I write with regard to the draft Biodiversity Conservation Bill.
When governments across Australia are currently providing considerable funding to the planting of trees, as part of a commitment to meeting target reductions in greenhouse gases, it seems illogical that this bill, if passed into legislation, will undoubtedly result in the removal of large areas of NSW covered by existing established vegetation.
The notion that an area of vegetation (with its associated protected animal fauna) can be destroyed if an 'offset' areas is purchased in its place has always been a dubious concept. The net result is that, where there were previously two areas of vegetation (and its associated fauna) - the proposed development area and the 'offset' - after the development there is only ONE such area. Also, the reasoning behind a 'like for like' comparison between the area to be destroyed and the 'offset' is also dubious, as all areas are unique. Under the current legislation, 'offset' areas are already often assigned based only on the broad classification of the vegetation association, with the associated fauna not being assessed by field investigation, or only the possible presence/absence of threatened species considered. Under the draft bill, offsets will not need to be 'like for like' and an offset can even be avoided by a payment instead.

I know that submissions by a number of scientific organisations and other scientists have addressed these issues in detail, and so I will direct my comments to a single species, the platypus, which I have researched for more than four decades and am passionate about its continued conservation. This is an iconic and unique Australian species, that is also of global scientific interest.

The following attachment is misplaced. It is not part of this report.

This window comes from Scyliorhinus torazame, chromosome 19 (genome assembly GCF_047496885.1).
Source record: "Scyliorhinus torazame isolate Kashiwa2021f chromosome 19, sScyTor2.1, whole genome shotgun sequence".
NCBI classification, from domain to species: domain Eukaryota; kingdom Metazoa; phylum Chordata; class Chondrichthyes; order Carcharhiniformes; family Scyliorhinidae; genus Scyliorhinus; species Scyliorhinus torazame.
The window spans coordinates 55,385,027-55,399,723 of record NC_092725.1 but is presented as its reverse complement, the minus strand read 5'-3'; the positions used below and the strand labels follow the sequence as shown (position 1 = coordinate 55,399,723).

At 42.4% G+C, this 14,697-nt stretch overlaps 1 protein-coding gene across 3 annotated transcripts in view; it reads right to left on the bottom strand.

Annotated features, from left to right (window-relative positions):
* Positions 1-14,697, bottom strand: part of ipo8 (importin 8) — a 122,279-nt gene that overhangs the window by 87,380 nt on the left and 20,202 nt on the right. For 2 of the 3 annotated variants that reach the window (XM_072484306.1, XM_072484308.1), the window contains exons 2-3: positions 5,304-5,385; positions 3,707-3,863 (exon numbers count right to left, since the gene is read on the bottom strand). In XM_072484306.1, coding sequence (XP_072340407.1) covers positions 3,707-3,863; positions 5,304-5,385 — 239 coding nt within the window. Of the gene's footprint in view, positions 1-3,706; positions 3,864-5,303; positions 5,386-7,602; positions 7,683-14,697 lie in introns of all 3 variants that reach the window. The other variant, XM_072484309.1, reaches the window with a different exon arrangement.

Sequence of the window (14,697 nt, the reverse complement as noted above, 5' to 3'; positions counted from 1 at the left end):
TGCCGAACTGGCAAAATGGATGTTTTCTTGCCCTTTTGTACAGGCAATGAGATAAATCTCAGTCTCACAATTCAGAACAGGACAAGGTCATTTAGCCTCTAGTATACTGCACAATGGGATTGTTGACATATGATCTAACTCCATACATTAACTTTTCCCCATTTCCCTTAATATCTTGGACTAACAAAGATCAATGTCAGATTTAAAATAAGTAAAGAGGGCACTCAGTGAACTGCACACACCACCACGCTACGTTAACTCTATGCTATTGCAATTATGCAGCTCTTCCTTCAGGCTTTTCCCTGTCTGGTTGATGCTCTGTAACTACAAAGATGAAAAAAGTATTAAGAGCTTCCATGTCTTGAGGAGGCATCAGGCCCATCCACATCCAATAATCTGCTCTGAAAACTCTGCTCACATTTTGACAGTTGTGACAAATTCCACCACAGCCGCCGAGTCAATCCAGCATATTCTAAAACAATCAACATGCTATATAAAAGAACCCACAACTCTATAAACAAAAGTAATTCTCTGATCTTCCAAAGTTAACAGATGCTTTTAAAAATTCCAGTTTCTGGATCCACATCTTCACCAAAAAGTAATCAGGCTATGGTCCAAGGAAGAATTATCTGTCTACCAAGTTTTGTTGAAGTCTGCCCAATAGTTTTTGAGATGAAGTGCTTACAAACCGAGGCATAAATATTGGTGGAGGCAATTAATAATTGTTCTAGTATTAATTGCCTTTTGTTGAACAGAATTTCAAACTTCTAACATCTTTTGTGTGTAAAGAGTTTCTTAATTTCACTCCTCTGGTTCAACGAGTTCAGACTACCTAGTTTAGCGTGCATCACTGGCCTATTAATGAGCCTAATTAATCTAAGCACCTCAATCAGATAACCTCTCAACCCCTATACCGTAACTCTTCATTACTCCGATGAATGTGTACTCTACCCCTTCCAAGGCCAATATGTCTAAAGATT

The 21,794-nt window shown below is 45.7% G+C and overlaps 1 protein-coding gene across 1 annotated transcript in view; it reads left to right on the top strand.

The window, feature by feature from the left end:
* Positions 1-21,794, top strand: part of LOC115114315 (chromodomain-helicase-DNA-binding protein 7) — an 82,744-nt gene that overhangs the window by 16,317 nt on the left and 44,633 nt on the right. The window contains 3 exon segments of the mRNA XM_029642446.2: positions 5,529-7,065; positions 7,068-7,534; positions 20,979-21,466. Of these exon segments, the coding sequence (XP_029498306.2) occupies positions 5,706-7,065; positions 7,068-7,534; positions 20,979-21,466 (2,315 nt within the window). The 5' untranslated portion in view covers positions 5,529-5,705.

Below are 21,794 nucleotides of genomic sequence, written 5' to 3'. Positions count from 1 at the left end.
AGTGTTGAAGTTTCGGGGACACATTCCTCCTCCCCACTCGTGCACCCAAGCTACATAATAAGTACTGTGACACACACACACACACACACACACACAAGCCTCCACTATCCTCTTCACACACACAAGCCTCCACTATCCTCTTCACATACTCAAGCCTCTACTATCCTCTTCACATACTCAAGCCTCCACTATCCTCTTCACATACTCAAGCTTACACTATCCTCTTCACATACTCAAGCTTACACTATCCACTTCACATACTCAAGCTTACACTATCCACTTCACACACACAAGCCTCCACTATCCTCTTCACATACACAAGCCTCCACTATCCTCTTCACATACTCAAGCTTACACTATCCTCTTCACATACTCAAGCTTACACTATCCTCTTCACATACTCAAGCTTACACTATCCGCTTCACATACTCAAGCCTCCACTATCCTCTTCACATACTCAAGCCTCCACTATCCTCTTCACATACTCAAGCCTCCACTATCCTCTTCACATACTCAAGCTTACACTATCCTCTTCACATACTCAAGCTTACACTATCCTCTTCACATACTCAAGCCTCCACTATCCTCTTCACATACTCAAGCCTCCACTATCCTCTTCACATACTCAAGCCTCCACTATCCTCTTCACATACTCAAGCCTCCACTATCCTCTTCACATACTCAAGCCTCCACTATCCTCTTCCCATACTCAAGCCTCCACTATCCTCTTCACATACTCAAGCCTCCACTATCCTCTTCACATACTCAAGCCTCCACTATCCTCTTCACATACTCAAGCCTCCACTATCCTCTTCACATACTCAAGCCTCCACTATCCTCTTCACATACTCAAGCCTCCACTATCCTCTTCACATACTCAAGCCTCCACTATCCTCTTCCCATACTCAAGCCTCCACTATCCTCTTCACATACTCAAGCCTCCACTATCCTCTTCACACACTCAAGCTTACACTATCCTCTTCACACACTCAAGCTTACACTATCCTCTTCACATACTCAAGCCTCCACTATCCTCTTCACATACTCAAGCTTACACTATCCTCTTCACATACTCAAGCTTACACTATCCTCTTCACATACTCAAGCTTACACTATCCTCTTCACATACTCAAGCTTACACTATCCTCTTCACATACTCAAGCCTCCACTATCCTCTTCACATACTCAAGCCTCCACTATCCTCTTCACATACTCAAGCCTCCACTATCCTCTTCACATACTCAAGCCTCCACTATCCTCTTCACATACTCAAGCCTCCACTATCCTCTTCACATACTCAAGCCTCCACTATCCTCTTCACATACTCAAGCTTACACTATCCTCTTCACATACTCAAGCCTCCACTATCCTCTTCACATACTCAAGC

While riparian vegetation is assigned protection under the proposed bill, clearing of the surrounding vegetation can impact severely on the platypus and its riverine habitats by changing water, nutrient and sediment retention of soils, resulting in run-off from adjacent lands. This impacts adversely on the macroinvertebrate prey species in streams inhabited by the platypus, and contributes to erosion of the banks, essential for both its resting and nesting burrows.

The draft Biodiversity Conservation bill places almost all consideration on threatened species, not considering the whole ecosystem that will be affected. In NSW, around 75% of protected animal species are not currently listed as threatened. The platypus is one such species. It is also a species, whose national conservation status has recently been recommended to be changed from 'least concern' to 'near threatened', predominantly as a result of reduced local populations due to habitat damage (Woinarski, Burbidge and Harrison, 2014. The Action Plan for Australian Mammals. 2012. CSIRO Publishing).

I urge the government to review this draft bill based on the considerable input it has received from scientists, and from other stakholders.

Dr T.R. Grant

Adjunct Senior Lecturer

School of Biological, Earth and Environmental Sciences

University of New South Wales

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